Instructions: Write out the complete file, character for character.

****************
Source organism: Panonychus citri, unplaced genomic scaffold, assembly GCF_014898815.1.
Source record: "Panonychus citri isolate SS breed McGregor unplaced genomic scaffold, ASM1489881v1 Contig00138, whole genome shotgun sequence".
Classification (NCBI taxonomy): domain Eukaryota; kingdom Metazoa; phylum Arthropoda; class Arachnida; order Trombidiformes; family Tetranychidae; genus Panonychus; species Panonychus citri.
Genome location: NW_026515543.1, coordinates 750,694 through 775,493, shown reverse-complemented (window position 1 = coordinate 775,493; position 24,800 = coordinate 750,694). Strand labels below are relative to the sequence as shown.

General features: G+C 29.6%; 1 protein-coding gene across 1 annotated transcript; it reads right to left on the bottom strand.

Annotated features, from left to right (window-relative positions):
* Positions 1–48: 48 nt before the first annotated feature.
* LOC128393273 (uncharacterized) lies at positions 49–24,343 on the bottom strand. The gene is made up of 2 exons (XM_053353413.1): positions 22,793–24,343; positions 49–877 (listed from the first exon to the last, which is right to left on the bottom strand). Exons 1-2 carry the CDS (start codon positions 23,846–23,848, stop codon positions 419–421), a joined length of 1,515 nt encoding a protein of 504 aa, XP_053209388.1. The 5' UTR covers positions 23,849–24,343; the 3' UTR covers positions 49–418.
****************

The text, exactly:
Source organism: Panonychus citri, unplaced genomic scaffold, assembly GCF_014898815.1.
Source record: "Panonychus citri isolate SS breed McGregor unplaced genomic scaffold, ASM1489881v1 Contig00138, whole genome shotgun sequence".
Classification (NCBI taxonomy): domain Eukaryota; kingdom Metazoa; phylum Arthropoda; class Arachnida; order Trombidiformes; family Tetranychidae; genus Panonychus; species Panonychus citri.
Genome location: NW_026515543.1, coordinates 750,694 through 775,493, shown reverse-complemented (window position 1 = coordinate 775,493; position 24,800 = coordinate 750,694). Strand labels below are relative to the sequence as shown.

General features: G+C 29.6%; 1 protein-coding gene across 1 annotated transcript; it reads right to left on the bottom strand.

Annotated features, from left to right (window-relative positions):
* Positions 1–48: 48 nt before the first annotated feature.
* LOC128393273 (uncharacterized) lies at positions 49–24,343 on the bottom strand. The gene is made up of 2 exons (XM_053353413.1): positions 22,793–24,343; positions 49–877 (listed from the first exon to the last, which is right to left on the bottom strand). Exons 1-2 carry the CDS (start codon positions 23,846–23,848, stop codon positions 419–421), a joined length of 1,515 nt encoding a protein of 504 aa, XP_053209388.1. The 5' UTR covers positions 23,849–24,343; the 3' UTR covers positions 49–418.